Make Room for TV: Television and the Family Ideal in Postwar America [Lynn Spigel] on *FREE* shipping on qualifying offers. Between and. Make room for TV: television and the family ideal in postwar. America I Lynn Spigel. p. em. . vision permanently embedded in the living room wall. In less than. Lynn Spigel, Make Room for TV: Television and the Family Ideal in Postwar America. Chicago: University of Chicago Press, pp.
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Jennie rated it really liked it Nov 30, It became a way to experience the outside world, without leaving the private world. Paperbackpages. Don’t have an account? Spigel chronicles this lively and contentious debate as it took place in the popular media. Spigel chronicles this lively and contentious debate as it took place in the popular media. Page 1 of 1 Start over Page 1 of 1. Who knows what she might have found? Purchase Subscription prices and ordering Short-term Access To purchase short term access, please sign in to your Oxford Academic account above.
The Krichinskys are in the process of assimilation – Sam, now a grandfather, came to America in One has to wonder what Spigel would think of the massive home theatre set ups that are avai What is really interesting about Spigel’s work is that it isn’t just about the programming on television, but the changes to living space that televisions brought to homes. Nick Mariner rated it really liked it Sep 05, Most users should sign in with their email address. Sometimes she refers simply to a debate or discussion.
Make Room for TV
Make Room For TV combines a powerful analysis of growth of electronic culture with a nuanced social history of family life in post war America, Offering a provocative glimpse of the spigrl television became the focal point of so many of America’s hopes and fears and dreams. Vincent Vinikas; Lynn Spigel. Amazon Inspire Digital Educational Resources.
At other times, she refers to the specialized topic of a debate or discussion. Write a customer review. The year I was born.
Make Room for TV: Television and the Family Ideal in Postwar America, Spigel
What did Americans expect from it? This book is not so much about what was ON TV so much as it is about how those programs reflected the American Family, sometimes in a kind of fun-house mirror. Television certainly offers refuge, but interestingly, it seems to further a process of cultural homogenization while simultaneously walling off the family from the rest of society.
Luckily, her arguments still hold true. It becomes apparent when she says “the new machine Foe source is cited Marriage and Cohabitation Arland Thornton.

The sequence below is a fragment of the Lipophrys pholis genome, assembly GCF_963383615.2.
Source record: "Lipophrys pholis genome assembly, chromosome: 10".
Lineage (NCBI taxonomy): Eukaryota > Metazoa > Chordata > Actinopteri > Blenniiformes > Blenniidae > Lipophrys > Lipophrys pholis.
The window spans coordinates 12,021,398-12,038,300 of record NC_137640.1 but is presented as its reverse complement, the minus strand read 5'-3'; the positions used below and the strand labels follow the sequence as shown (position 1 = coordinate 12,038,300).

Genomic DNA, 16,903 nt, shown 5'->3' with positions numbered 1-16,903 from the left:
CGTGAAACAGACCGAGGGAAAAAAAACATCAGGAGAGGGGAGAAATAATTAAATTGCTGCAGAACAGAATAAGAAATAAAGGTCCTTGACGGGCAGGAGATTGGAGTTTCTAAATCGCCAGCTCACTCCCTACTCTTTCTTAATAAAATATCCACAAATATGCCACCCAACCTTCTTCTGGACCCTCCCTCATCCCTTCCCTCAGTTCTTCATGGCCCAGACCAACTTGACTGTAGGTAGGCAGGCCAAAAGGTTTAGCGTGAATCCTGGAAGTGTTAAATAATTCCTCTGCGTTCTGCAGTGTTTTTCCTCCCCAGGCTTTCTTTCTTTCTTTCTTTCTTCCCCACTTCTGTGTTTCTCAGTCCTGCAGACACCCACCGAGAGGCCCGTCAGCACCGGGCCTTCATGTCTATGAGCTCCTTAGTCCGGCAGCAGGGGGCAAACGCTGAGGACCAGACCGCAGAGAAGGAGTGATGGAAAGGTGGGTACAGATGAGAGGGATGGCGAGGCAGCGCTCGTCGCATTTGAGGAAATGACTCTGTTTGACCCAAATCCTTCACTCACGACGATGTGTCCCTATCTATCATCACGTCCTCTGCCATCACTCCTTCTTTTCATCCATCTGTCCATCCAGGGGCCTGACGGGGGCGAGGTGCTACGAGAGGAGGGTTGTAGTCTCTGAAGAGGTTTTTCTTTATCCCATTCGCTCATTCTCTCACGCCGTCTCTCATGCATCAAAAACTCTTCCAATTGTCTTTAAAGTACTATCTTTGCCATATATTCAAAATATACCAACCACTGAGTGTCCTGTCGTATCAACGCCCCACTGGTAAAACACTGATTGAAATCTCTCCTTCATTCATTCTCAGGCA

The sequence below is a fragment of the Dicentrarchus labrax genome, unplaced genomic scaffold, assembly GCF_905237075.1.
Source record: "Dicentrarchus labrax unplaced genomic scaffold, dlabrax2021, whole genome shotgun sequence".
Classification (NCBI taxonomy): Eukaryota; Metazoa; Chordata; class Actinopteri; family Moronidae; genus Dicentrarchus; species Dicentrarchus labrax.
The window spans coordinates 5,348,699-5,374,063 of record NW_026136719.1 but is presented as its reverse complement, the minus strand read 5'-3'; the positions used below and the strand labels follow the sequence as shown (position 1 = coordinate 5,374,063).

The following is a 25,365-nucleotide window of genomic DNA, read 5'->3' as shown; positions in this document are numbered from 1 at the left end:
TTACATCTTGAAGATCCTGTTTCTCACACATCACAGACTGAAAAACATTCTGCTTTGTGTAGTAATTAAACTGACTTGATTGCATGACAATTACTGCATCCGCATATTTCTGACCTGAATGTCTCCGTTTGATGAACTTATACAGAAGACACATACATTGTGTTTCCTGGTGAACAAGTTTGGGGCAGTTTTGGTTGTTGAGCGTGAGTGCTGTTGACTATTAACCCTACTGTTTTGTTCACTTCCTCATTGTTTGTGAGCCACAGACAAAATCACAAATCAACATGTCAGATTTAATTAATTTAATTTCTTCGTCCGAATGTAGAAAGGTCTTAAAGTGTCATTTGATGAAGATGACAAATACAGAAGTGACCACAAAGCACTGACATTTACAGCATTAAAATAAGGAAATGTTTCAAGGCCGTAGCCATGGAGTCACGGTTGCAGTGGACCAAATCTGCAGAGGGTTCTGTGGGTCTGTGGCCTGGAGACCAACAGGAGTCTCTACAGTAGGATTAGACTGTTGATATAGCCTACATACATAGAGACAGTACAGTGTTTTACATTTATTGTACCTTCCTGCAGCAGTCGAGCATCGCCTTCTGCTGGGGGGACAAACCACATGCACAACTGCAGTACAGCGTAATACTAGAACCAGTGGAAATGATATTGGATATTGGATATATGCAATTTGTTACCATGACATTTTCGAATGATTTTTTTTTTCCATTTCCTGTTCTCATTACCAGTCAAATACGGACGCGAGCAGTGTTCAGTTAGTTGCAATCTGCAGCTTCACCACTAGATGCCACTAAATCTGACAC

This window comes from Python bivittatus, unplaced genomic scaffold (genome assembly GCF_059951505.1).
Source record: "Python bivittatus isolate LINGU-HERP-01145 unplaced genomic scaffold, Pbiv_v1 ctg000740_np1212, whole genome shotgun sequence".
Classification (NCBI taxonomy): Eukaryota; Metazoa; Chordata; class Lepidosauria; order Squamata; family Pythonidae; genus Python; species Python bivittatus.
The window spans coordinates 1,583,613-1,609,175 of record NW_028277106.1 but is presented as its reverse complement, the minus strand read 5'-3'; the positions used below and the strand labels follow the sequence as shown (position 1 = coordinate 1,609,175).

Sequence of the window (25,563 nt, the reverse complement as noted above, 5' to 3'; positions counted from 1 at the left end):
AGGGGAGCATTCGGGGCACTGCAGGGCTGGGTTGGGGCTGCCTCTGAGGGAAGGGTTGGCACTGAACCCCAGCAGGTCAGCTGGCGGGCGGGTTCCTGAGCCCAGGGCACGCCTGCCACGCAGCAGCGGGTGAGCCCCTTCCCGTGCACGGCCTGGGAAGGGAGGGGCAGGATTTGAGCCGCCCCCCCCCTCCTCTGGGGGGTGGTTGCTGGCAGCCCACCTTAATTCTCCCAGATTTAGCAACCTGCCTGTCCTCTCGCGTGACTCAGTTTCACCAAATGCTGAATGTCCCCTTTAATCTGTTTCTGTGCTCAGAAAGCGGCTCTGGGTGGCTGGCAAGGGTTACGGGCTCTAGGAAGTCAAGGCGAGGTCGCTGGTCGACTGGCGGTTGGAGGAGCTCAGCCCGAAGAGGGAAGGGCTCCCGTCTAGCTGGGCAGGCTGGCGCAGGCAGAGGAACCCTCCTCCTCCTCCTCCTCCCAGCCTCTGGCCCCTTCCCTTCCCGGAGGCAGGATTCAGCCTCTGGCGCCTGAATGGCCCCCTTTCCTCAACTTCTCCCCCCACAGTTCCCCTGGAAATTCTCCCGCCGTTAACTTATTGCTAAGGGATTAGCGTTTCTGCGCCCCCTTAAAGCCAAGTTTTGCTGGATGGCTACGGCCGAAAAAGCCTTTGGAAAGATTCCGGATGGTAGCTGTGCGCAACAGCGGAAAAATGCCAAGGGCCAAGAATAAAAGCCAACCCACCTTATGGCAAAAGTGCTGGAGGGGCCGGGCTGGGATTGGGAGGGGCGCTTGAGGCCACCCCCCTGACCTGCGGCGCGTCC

Outside the USA, see our international sales information. But in spite of a nod now and then to problems created by television for men such as the depiction of fathers as foolsshe assumes that the problems created for women are, in effect, central sigel any discussion of gender.
Moreover, however, Spigel demonstrates that television itself helped shape the Cold War nuclear family during a time which, as illustrated by Elaine Tyler May, Americans turned to the nuclear family for a sense of stability and control over a spkgel seemingly teetering on the edge of atomic war. Return to Book Page. Amazon Drive Cloud storage from Amazon. Laquana rated it really liked it Apr 18, Refresh and try again.
Make Room for TV: Television and the Family Ideal in Postwar America by Lynn Spigel
Spigel’s main argument is that television, in conjunction with national highway systems, an unprecedented postwar boom, a lar A tvv for my graduate school lit class. Set up a giveaway.
To purchase short term access, please sign in to your Oxford Academic account above. Even so, I can never get enough of the crisis of manhood stuff. Make Room for TV: It is based primarily on generalizations from her own perusal of popular magazines.
Make Room for TV: Television and the Family Ideal in Postwar America
Amazon Second Chance Pass it on, trade it in, give it a second life. Nonetheless, the family dutifully sits in front of the television, which silently lights the dim living room somewhere in Baltimore suburbia, waiting rokm something to happen.
Culture Studies Media Studies Sociology: American Kinship David M. Of particular interest is her treatment of the way in which the phenomenon of television itself was constantly deliberated—from how programs should be watched to where the set spiggel placed to whether Mom, Maje, or kids should control the dial.
If you are a seller for this product, would you like to suggest updates through seller support? Between andnearly two-thirds of all American families bought a television set—and a revolution in social life and popular culture was launched. What did Americans expect from it? Oh well, time for Family Guy. Spigel identifies correspondences between popular discourses and industry practices to examine how television was naturalized as an everyday domestic romo in the American suburbs in the s.
What is really interesting about Spigel’s work is that it isn’t just about the programming on television, but the changes to living space that televisions brought to homes. Popular Culture in the Age of White Flight: This is a must-read for Cultural Studies theorists specializing in TV.